Artists from Tonawanda Seneca Territory

The Art of Connecting

Contemporary artists from Tonawanda Reservation requested that their beadwork be displayed side-by-side with the work of their ancestors from the Works Progress Administration (WPA) Indian Arts Project (1935-1941). With artist time cards, photos, and object material lists, the WPA Indian Arts Project is one of the best documented Onöndawá’ga (Seneca) art collections in the world. ­Though few sources have captured the experiences of the WPA artists in their own words, their descendants shared reflections on their inspirations and the process of creating.


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“I don’t think I can name one thing that inspires me. It’s a combination of things around me but mostly internally and culturally. I’m inspired by past beaders and the work they put into it and how they used our symbols and culture to design their projects. I like my pieces to have Iroquois representation.

“The hardest part in beading for me is deciding WHAT to bead. Putting your ideas down on paper and sketching it out takes time. I like to think about the person I’m beading for. What would they like? What colors would they wear? Does this match their outt? And from there I use our own Iroquois designs and symbols and culture to come up with a design. Sometimes I may just use a simple line design. It really depends on what I am beading.”
-Ashley Shenandoah


“I usually design my beadwork with a plan I have in my head. As I go, I alter that plan. I put it on my material and if it doesn’t work, I’m not opposed to taking it all back o and starting again. If it doesn’t work the second or third time, I take it o until I’m satised with my design.”
-Melissa Smith



“Developing a design or pattern for my beadwork oen translates to looking at an object and thinking of what I might add to it. I work with stones, shells, and bone at various times and study the colors or shapes to see what pattern or colors might enhance the piece that I am working on. The image I envision is what eventually comes forth in my beadwork.”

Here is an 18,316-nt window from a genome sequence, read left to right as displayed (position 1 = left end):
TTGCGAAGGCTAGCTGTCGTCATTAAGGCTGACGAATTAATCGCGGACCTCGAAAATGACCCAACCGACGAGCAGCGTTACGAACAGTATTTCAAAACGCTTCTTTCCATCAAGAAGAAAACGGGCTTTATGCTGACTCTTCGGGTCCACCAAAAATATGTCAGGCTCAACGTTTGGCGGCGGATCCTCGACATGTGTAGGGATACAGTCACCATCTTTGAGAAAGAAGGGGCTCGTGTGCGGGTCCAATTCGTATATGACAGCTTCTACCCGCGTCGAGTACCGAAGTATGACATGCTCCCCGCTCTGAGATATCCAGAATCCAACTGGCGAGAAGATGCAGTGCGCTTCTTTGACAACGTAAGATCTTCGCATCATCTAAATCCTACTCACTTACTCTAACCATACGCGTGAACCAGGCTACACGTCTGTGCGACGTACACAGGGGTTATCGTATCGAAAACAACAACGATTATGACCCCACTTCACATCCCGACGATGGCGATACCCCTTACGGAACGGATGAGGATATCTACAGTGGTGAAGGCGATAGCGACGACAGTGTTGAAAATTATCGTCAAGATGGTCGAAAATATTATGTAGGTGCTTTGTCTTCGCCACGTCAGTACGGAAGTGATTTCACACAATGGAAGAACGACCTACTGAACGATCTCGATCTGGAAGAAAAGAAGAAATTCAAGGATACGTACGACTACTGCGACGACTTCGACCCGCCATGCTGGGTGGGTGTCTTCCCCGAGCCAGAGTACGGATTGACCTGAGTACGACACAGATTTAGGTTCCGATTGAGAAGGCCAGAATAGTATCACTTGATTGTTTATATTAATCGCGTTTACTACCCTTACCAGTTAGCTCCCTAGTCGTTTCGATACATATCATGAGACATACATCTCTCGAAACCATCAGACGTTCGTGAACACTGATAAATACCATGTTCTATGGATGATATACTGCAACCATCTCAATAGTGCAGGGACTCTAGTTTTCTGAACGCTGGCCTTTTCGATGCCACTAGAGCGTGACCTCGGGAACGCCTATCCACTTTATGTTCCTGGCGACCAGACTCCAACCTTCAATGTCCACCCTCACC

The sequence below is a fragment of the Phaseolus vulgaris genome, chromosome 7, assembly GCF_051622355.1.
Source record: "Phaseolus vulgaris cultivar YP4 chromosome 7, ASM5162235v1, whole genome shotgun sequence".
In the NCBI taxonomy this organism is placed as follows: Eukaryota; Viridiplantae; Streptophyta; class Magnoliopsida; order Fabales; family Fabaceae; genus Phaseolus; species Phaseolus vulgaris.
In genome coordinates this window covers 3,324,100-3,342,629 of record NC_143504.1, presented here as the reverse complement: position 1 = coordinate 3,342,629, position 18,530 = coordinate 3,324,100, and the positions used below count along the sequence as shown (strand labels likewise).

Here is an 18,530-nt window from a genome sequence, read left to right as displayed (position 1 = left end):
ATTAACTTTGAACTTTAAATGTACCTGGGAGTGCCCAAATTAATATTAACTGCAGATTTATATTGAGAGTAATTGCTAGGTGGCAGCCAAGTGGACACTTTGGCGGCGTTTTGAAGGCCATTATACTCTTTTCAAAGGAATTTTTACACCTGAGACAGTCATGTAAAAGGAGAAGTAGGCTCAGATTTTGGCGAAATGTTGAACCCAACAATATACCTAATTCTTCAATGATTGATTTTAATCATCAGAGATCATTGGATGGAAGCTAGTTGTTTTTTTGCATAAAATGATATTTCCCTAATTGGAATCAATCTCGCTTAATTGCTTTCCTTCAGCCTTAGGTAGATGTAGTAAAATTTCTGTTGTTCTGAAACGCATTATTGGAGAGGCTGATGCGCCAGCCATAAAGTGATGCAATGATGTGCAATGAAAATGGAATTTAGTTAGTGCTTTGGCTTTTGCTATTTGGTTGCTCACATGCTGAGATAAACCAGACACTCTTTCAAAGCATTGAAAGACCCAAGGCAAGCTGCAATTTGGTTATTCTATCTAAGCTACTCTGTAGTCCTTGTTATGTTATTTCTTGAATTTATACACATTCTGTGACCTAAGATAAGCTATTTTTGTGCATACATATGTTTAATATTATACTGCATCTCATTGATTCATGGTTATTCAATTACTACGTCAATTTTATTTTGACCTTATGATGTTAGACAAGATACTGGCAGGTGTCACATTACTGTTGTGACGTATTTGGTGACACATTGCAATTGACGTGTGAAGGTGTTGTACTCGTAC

-Cookie Jonathan



“To develop designs for my artwork, I look at old beadwork pieces, things I find in nature, other symbols from other cultures that are closely related to ours, pottery, and quillwork.Sometimes, the symbols mean something to me for the person I’m making it for or represent my connection with them. This specific piece I made after one of my former students had committed suicide. Suicide is something that directly affected me as someone close to me was going through a tough time as well. The wind part represents how life gets sometimes, the rays of the sun represent the ups and downs of life but also that each new day the sun shines again and the three sisters represent our connection to the earth.” -Anne Tahamont


I like to look at pictures and paintings of old beadwork and designs. I use some of these as a base for my work. Pictures of nature (animals & owers) also are used. I put my own style on each piece I do and have yet to replicate something I have already done. anks to Michael Galban & Jamie Jacobs, I have opened up my beadwork to quilling. I try to include all things into one piece. I like to use more than just beads.”
-Allison Smith


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Click on the images below to see more about the artists, their work, and their ancestors.